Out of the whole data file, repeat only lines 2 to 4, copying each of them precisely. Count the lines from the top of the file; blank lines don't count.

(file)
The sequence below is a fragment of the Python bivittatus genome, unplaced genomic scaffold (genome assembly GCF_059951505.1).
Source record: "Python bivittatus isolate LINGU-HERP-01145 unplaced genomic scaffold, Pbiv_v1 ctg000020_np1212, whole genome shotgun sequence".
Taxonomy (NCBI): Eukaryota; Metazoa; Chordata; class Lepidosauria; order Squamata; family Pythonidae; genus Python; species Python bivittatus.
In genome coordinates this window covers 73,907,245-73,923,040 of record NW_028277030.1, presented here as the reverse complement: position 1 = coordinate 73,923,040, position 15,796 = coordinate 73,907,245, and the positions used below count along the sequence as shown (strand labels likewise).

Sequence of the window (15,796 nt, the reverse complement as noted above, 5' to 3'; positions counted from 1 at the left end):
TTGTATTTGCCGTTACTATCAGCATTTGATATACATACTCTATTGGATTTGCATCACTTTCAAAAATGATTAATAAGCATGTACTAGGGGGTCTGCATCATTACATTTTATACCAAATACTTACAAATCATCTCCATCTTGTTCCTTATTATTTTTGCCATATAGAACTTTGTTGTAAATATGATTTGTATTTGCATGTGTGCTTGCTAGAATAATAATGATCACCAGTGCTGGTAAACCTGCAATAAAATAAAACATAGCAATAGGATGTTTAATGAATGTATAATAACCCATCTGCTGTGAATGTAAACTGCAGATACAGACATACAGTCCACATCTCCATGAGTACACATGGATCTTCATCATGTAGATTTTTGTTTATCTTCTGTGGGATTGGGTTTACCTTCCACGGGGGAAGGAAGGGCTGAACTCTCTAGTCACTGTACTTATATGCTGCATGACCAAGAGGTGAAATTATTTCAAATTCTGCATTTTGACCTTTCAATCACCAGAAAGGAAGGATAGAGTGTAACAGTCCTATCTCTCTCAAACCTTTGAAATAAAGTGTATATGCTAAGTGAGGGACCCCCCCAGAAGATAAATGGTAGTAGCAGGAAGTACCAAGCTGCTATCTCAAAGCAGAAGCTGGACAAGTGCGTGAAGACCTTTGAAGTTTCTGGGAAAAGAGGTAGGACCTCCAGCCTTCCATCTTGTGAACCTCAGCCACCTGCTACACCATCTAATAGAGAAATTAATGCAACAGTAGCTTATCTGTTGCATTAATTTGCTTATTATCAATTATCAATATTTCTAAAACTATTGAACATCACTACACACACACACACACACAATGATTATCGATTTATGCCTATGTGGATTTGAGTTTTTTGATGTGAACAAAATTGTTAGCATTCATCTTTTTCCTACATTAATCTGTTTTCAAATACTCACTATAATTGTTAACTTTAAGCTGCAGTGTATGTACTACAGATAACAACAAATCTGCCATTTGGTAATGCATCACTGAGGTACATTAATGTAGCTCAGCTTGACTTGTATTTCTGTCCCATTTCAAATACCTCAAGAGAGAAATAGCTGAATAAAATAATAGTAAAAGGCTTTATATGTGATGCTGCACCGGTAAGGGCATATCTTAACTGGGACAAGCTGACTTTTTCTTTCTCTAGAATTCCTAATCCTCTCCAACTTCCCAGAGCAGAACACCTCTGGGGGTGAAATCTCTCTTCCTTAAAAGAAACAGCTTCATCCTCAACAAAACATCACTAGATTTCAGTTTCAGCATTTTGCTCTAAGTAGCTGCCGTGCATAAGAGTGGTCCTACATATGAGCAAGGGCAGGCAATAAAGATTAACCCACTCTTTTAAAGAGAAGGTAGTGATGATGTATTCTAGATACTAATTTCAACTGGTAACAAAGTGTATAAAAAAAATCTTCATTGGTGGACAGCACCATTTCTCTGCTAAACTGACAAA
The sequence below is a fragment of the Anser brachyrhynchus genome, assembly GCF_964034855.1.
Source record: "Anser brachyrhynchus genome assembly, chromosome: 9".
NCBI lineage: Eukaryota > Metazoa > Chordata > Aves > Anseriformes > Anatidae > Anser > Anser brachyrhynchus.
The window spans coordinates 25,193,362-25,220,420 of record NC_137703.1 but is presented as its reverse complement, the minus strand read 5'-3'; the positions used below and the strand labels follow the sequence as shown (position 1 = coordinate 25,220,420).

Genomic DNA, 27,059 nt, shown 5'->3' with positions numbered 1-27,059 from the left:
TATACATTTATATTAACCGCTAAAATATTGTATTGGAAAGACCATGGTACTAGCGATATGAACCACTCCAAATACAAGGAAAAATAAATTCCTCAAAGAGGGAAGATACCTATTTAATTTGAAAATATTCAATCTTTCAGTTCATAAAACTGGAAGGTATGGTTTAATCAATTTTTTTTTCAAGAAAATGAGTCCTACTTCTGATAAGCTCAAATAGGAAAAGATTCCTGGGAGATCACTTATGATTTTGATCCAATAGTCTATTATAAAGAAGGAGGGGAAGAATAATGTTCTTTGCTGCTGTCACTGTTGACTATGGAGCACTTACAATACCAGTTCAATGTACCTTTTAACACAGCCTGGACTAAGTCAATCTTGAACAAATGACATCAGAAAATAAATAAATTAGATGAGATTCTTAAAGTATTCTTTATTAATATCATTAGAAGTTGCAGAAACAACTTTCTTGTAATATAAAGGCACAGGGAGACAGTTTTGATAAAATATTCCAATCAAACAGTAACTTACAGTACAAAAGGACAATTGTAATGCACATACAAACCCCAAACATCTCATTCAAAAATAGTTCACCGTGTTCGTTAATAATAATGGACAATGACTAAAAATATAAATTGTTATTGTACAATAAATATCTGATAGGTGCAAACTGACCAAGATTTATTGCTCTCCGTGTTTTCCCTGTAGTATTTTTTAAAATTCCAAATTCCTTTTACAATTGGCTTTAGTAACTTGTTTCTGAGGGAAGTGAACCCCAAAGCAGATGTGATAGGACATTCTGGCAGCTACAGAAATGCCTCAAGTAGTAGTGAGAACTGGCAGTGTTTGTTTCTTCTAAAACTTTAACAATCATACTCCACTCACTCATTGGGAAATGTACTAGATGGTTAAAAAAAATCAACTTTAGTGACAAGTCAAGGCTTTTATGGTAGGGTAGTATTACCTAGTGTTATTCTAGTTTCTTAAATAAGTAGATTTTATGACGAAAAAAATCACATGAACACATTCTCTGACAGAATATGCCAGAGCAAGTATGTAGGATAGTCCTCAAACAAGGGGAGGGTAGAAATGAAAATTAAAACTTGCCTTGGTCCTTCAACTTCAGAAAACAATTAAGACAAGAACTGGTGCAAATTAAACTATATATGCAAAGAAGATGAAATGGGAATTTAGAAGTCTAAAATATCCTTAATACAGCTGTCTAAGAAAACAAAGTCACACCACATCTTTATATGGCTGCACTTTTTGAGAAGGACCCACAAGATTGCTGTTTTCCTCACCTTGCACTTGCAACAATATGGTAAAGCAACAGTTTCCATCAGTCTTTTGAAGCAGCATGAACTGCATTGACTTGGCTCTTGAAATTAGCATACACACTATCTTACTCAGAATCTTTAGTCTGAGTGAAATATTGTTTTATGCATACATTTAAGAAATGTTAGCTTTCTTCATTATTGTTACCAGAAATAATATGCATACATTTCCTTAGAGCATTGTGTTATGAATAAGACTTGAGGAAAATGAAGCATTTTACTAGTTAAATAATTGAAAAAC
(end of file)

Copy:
Source record: "Python bivittatus isolate LINGU-HERP-01145 unplaced genomic scaffold, Pbiv_v1 ctg000020_np1212, whole genome shotgun sequence".
Taxonomy (NCBI): Eukaryota; Metazoa; Chordata; class Lepidosauria; order Squamata; family Pythonidae; genus Python; species Python bivittatus.
In genome coordinates this window covers 73,907,245-73,923,040 of record NW_028277030.1, presented here as the reverse complement: position 1 = coordinate 73,923,040, position 15,796 = coordinate 73,907,245, and the positions used below count along the sequence as shown (strand labels likewise).